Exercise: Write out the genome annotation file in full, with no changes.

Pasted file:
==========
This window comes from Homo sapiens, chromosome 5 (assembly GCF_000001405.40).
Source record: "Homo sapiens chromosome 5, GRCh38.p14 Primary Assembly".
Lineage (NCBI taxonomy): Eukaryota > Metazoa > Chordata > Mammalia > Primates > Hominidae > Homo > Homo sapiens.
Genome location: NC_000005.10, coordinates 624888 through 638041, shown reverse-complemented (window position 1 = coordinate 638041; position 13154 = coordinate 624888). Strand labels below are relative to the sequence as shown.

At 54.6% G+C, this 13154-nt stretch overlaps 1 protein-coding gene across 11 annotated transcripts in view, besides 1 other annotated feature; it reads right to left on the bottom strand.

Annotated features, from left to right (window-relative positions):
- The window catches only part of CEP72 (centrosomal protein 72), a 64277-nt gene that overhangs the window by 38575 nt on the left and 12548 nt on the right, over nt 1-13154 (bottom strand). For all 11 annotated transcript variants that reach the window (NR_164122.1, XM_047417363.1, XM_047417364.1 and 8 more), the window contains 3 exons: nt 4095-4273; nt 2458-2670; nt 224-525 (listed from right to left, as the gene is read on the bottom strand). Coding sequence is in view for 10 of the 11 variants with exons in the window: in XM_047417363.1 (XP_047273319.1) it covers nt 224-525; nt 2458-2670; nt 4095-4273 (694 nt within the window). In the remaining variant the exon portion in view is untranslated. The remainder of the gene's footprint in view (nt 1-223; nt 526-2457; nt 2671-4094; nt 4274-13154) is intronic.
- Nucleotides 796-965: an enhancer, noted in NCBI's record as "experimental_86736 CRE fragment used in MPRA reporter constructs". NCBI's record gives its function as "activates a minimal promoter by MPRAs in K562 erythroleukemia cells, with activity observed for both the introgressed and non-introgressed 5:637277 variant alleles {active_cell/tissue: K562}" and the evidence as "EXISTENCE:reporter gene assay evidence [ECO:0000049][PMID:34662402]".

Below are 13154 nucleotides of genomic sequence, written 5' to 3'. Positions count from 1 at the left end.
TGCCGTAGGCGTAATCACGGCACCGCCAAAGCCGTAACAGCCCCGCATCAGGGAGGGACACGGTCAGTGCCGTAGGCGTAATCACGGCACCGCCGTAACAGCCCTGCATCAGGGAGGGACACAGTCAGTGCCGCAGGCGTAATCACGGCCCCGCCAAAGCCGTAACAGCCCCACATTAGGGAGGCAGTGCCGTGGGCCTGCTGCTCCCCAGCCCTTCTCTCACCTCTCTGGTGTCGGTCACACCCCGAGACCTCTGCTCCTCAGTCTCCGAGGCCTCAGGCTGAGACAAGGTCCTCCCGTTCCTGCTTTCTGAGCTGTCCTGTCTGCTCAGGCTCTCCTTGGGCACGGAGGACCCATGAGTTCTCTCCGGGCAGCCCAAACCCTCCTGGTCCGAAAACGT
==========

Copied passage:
This window comes from Homo sapiens, chromosome 5 (assembly GCF_000001405.40).
Source record: "Homo sapiens chromosome 5, GRCh38.p14 Primary Assembly".
Lineage (NCBI taxonomy): Eukaryota > Metazoa > Chordata > Mammalia > Primates > Hominidae > Homo > Homo sapiens.
Genome location: NC_000005.10, coordinates 624888 through 638041, shown reverse-complemented (window position 1 = coordinate 638041; position 13154 = coordinate 624888). Strand labels below are relative to the sequence as shown.

At 54.6% G+C, this 13154-nt stretch overlaps 1 protein-coding gene across 11 annotated transcripts in view, besides 1 other annotated feature; it reads right to left on the bottom strand.

Annotated features, from left to right (window-relative positions):
- The window catches only part of CEP72 (centrosomal protein 72), a 64277-nt gene that overhangs the window by 38575 nt on the left and 12548 nt on the right, over nt 1-13154 (bottom strand). For all 11 annotated transcript variants that reach the window (NR_164122.1, XM_047417363.1, XM_047417364.1 and 8 more), the window contains 3 exons: nt 4095-4273; nt 2458-2670; nt 224-525 (listed from right to left, as the gene is read on the bottom strand). Coding sequence is in view for 10 of the 11 variants with exons in the window: in XM_047417363.1 (XP_047273319.1) it covers nt 224-525; nt 2458-2670; nt 4095-4273 (694 nt within the window). In the remaining variant the exon portion in view is untranslated. The remainder of the gene's footprint in view (nt 1-223; nt 526-2457; nt 2671-4094; nt 4274-13154) is intronic.
- Nucleotides 796-965: an enhancer, noted in NCBI's record as "experimental_86736 CRE fragment used in MPRA reporter constructs". NCBI's record gives its function as "activates a minimal promoter by MPRAs in K562 erythroleukemia cells, with activity observed for both the introgressed and non-introgressed 5:637277 variant alleles {active_cell/tissue: K562}" and the evidence as "EXISTENCE:reporter gene assay evidence [ECO:0000049][PMID:34662402]".

Below are 13154 nucleotides of genomic sequence, written 5' to 3'. Positions count from 1 at the left end.
TGCCGTAGGCGTAATCACGGCACCGCCAAAGCCGTAACAGCCCCGCATCAGGGAGGGACACGGTCAGTGCCGTAGGCGTAATCACGGCACCGCCGTAACAGCCCTGCATCAGGGAGGGACACAGTCAGTGCCGCAGGCGTAATCACGGCCCCGCCAAAGCCGTAACAGCCCCACATTAGGGAGGCAGTGCCGTGGGCCTGCTGCTCCCCAGCCCTTCTCTCACCTCTCTGGTGTCGGTCACACCCCGAGACCTCTGCTCCTCAGTCTCCGAGGCCTCAGGCTGAGACAAGGTCCTCCCGTTCCTGCTTTCTGAGCTGTCCTGTCTGCTCAGGCTCTCCTTGGGCACGGAGGACCCATGAGTTCTCTCCGGGCAGCCCAAACCCTCCTGGTCCGAAAACGT